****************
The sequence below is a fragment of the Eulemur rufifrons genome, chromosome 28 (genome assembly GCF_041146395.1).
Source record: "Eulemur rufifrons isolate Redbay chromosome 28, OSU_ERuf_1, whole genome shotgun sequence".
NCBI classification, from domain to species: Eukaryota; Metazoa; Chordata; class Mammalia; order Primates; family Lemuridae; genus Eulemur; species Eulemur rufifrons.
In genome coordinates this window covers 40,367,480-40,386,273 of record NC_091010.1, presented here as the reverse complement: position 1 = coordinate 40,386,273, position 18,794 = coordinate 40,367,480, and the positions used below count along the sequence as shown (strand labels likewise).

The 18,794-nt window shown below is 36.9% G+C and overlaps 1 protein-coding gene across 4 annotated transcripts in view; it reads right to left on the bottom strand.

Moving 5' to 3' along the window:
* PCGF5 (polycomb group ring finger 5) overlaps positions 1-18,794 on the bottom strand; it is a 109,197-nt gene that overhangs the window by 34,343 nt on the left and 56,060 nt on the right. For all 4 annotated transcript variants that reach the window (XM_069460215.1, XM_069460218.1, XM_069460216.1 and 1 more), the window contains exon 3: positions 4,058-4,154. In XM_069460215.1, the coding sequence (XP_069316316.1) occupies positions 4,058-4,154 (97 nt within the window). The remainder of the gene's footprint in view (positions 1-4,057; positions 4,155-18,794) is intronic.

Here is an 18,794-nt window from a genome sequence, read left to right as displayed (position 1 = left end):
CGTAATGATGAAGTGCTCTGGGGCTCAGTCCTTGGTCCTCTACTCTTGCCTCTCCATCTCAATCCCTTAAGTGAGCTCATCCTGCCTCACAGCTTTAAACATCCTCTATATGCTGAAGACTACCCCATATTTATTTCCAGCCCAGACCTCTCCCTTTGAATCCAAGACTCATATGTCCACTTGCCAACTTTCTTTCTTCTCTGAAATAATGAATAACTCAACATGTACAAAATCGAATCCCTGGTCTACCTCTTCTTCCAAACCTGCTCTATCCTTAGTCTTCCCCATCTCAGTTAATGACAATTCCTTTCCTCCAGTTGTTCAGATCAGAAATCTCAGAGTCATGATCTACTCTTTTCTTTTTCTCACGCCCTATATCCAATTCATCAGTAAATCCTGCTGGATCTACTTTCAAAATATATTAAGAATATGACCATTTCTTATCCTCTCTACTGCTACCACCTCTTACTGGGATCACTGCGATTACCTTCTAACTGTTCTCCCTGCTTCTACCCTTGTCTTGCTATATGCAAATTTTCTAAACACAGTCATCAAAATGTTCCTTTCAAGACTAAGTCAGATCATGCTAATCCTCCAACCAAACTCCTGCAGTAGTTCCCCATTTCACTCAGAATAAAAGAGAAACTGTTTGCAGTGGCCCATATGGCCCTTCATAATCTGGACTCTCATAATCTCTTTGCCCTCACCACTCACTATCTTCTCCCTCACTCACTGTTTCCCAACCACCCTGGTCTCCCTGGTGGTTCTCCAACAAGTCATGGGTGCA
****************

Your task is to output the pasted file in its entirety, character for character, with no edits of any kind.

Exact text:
The sequence below is a fragment of the Eulemur rufifrons genome, chromosome 28 (genome assembly GCF_041146395.1).
Source record: "Eulemur rufifrons isolate Redbay chromosome 28, OSU_ERuf_1, whole genome shotgun sequence".
NCBI classification, from domain to species: Eukaryota; Metazoa; Chordata; class Mammalia; order Primates; family Lemuridae; genus Eulemur; species Eulemur rufifrons.
In genome coordinates this window covers 40,367,480-40,386,273 of record NC_091010.1, presented here as the reverse complement: position 1 = coordinate 40,386,273, position 18,794 = coordinate 40,367,480, and the positions used below count along the sequence as shown (strand labels likewise).

The 18,794-nt window shown below is 36.9% G+C and overlaps 1 protein-coding gene across 4 annotated transcripts in view; it reads right to left on the bottom strand.

Moving 5' to 3' along the window:
* PCGF5 (polycomb group ring finger 5) overlaps positions 1-18,794 on the bottom strand; it is a 109,197-nt gene that overhangs the window by 34,343 nt on the left and 56,060 nt on the right. For all 4 annotated transcript variants that reach the window (XM_069460215.1, XM_069460218.1, XM_069460216.1 and 1 more), the window contains exon 3: positions 4,058-4,154. In XM_069460215.1, the coding sequence (XP_069316316.1) occupies positions 4,058-4,154 (97 nt within the window). The remainder of the gene's footprint in view (positions 1-4,057; positions 4,155-18,794) is intronic.

Here is an 18,794-nt window from a genome sequence, read left to right as displayed (position 1 = left end):
CGTAATGATGAAGTGCTCTGGGGCTCAGTCCTTGGTCCTCTACTCTTGCCTCTCCATCTCAATCCCTTAAGTGAGCTCATCCTGCCTCACAGCTTTAAACATCCTCTATATGCTGAAGACTACCCCATATTTATTTCCAGCCCAGACCTCTCCCTTTGAATCCAAGACTCATATGTCCACTTGCCAACTTTCTTTCTTCTCTGAAATAATGAATAACTCAACATGTACAAAATCGAATCCCTGGTCTACCTCTTCTTCCAAACCTGCTCTATCCTTAGTCTTCCCCATCTCAGTTAATGACAATTCCTTTCCTCCAGTTGTTCAGATCAGAAATCTCAGAGTCATGATCTACTCTTTTCTTTTTCTCACGCCCTATATCCAATTCATCAGTAAATCCTGCTGGATCTACTTTCAAAATATATTAAGAATATGACCATTTCTTATCCTCTCTACTGCTACCACCTCTTACTGGGATCACTGCGATTACCTTCTAACTGTTCTCCCTGCTTCTACCCTTGTCTTGCTATATGCAAATTTTCTAAACACAGTCATCAAAATGTTCCTTTCAAGACTAAGTCAGATCATGCTAATCCTCCAACCAAACTCCTGCAGTAGTTCCCCATTTCACTCAGAATAAAAGAGAAACTGTTTGCAGTGGCCCATATGGCCCTTCATAATCTGGACTCTCATAATCTCTTTGCCCTCACCACTCACTATCTTCTCCCTCACTCACTGTTTCCCAACCACCCTGGTCTCCCTGGTGGTTCTCCAACAAGTCATGGGTGCA